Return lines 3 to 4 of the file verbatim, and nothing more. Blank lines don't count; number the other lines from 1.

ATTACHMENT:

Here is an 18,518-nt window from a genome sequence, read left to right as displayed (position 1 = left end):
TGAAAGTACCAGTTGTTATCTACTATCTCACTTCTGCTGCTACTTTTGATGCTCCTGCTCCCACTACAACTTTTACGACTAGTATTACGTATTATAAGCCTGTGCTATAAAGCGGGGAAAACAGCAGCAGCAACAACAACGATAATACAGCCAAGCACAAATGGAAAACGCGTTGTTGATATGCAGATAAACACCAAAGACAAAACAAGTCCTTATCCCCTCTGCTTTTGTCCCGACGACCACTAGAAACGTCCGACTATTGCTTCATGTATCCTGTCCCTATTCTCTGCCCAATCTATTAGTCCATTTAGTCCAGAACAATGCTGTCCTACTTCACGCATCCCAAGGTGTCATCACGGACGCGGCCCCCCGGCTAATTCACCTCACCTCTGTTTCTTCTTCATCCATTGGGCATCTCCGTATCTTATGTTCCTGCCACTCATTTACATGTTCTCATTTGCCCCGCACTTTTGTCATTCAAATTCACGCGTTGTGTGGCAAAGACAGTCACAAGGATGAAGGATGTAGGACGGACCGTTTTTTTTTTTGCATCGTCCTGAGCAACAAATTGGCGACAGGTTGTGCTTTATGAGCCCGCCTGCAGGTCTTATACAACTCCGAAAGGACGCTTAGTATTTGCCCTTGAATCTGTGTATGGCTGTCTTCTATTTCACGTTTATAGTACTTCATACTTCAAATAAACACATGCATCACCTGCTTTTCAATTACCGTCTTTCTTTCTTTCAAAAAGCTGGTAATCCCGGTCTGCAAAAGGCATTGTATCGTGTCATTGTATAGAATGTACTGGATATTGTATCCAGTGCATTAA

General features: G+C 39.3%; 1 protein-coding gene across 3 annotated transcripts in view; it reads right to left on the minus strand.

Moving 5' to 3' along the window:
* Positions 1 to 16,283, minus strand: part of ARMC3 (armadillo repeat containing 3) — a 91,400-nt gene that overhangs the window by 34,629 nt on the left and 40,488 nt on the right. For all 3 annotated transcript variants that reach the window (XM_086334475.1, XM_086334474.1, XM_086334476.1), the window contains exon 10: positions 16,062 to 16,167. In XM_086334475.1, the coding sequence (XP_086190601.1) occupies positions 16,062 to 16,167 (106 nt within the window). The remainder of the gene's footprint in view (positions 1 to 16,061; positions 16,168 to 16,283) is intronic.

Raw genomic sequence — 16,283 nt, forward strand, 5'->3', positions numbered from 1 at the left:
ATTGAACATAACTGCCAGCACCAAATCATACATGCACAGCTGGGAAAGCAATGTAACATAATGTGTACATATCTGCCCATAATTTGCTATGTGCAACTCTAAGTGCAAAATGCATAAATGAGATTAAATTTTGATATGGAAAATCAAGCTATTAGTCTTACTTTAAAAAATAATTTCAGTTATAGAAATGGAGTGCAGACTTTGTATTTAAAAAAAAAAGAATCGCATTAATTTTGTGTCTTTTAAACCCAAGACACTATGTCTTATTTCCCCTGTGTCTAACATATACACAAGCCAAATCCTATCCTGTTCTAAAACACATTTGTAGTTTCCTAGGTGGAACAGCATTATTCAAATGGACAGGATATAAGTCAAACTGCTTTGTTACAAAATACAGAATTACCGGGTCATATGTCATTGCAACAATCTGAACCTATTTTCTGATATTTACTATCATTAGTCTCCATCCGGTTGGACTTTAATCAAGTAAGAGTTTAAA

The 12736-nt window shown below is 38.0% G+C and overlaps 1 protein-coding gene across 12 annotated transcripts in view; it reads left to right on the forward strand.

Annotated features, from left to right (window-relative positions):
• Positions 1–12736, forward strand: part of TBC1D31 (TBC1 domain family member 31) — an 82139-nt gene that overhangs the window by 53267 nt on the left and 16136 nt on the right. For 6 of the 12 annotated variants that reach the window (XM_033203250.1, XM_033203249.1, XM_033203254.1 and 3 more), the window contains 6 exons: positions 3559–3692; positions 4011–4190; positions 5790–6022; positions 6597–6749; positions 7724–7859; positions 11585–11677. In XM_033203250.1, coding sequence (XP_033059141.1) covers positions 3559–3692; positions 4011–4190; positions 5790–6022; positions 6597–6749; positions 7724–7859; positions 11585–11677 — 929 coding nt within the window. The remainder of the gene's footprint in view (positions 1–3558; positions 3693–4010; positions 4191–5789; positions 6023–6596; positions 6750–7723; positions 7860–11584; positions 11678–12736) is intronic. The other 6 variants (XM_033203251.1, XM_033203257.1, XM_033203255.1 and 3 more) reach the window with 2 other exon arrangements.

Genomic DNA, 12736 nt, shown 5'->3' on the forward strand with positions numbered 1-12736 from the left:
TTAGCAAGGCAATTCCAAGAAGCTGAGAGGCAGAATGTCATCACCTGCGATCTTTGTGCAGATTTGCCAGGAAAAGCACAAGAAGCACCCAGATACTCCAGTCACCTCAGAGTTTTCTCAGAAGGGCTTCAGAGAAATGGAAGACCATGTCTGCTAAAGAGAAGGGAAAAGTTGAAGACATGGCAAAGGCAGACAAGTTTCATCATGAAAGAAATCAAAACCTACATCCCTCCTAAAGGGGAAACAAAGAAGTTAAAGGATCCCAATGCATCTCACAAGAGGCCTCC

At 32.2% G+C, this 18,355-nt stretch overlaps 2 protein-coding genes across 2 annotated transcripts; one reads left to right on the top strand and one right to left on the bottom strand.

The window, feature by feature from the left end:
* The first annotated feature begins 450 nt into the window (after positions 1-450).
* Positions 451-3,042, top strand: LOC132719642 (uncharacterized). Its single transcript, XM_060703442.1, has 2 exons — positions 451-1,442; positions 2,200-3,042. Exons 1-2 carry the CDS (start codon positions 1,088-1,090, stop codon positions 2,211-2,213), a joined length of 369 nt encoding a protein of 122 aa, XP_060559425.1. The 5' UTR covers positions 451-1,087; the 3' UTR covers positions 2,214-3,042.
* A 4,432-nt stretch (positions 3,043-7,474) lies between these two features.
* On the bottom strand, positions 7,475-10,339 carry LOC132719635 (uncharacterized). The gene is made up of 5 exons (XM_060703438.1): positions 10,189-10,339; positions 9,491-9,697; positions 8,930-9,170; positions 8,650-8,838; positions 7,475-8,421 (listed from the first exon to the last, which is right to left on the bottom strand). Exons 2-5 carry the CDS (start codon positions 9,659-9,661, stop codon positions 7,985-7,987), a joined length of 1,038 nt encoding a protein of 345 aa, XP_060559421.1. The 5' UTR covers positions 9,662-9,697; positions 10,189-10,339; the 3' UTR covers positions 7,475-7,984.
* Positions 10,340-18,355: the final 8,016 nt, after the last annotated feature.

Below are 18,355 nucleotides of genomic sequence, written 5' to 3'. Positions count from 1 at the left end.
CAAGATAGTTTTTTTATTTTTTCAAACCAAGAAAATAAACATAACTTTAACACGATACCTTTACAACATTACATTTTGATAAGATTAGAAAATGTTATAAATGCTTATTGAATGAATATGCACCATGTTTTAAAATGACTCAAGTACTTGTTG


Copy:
General features: G+C 39.3%; 1 protein-coding gene across 3 annotated transcripts in view; it reads right to left on the minus strand.

Moving 5' to 3' along the window: